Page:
Here’s a short summary of what happened in the world of mobility, logistics & transportation this week:
In a series of tweets the Tesla CEO Elon Musk promised that an advanced version of its auto-parking technology Summon, which will let owners remotely control their car through their phones, will be ready in six weeks. Here, boy!
EasyJet has pushed back its forecast for flying electric planes by three years to 2030, but is more confident about a technology it expects to cut emissions and costs. They are partnering with the U.S. startup Wright Electric.
Bloomberg reports that startups and established automakers are launching three-wheeled vehicles and other minimalist designs. They are betting on a world where mobility is no longer a vehicle one owns or that it looks anything like the cars of today. Instead, an in-between object of motorcycle meets car will satisfy 85% of our needs.
The Singapore startup Grab is continuing with its ongoing Series H funding round. It now revealed the Korean automotive firm Hyundai as its newest investor with a cool $250 million.
Ford is buying the electric scooter startup Spin. The deal is apparently worth close to $100 million, although earlier sources put the price tag in the range of $40 million, which is around where Spin was valued after its Series A funding last year. More in their press release here.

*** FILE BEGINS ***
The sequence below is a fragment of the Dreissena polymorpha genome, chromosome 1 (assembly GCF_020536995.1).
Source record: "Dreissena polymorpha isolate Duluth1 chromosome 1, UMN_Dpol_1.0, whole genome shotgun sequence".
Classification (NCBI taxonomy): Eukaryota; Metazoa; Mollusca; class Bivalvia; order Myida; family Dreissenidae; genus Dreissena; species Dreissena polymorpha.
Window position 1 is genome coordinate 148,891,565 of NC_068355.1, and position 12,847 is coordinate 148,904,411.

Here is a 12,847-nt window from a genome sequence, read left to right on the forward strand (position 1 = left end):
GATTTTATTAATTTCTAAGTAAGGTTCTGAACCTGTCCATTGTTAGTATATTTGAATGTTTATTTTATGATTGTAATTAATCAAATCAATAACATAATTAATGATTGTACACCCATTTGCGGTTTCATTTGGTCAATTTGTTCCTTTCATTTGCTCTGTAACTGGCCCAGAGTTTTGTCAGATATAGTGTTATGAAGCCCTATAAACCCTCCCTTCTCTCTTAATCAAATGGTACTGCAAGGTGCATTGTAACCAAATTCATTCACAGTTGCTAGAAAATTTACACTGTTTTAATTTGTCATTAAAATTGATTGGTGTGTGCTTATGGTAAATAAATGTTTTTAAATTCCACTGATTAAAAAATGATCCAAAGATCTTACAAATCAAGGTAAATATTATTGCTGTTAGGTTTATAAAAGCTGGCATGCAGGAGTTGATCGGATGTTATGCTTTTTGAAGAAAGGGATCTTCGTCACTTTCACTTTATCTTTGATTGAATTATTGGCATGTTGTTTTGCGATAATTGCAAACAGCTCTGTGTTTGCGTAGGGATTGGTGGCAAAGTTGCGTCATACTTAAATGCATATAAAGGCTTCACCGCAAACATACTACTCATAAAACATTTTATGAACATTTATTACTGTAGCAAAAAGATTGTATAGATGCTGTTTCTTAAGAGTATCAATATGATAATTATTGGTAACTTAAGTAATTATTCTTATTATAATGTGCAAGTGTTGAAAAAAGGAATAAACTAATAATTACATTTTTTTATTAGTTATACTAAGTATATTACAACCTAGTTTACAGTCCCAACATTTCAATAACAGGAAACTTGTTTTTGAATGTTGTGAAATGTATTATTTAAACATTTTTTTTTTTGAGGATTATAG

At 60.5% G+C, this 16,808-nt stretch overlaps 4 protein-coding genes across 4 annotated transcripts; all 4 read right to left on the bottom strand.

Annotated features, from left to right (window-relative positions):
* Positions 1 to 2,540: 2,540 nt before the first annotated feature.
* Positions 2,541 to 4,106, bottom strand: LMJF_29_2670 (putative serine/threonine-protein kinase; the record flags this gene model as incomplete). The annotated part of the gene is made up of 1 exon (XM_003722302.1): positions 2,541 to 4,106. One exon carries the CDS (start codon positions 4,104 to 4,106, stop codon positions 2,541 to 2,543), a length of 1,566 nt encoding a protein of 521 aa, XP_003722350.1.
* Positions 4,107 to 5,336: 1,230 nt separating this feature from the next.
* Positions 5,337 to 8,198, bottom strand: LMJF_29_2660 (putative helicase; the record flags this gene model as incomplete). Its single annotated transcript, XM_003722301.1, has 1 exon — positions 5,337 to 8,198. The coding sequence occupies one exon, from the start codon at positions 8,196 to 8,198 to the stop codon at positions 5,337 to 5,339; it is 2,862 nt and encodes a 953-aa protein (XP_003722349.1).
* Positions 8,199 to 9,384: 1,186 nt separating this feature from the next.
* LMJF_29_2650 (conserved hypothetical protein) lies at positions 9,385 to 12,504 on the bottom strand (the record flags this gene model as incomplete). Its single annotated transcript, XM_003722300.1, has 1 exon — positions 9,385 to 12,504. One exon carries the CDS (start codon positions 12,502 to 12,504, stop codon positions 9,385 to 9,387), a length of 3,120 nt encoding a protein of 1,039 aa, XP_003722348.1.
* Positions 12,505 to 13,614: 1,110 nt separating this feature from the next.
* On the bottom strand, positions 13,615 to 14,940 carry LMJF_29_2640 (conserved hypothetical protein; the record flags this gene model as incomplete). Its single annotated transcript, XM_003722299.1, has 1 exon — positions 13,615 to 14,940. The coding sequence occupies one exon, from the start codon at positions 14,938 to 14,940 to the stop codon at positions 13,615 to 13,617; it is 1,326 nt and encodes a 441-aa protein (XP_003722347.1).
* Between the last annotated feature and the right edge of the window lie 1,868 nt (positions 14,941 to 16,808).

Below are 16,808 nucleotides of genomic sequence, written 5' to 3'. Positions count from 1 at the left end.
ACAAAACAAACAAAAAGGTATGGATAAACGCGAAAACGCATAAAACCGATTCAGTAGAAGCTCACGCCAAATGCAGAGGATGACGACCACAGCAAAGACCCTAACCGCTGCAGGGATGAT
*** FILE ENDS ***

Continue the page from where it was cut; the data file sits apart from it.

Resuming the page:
According to electrive, Daimler and BMW have been allowed by the EU watchdogs to fuse their car sharing services DriveNow and Car2go under certain conditions. The reason for the two companies to work together are expectations that the consolidation of their mobility services and car sharing services will help subdue the costs while supporting growth and innovation. Additionally, the fusion is an open challenge to Uber and other car-sharing service providers, who began encroaching on the automobile manufacturer’s business some time ago.
Image Source: Spin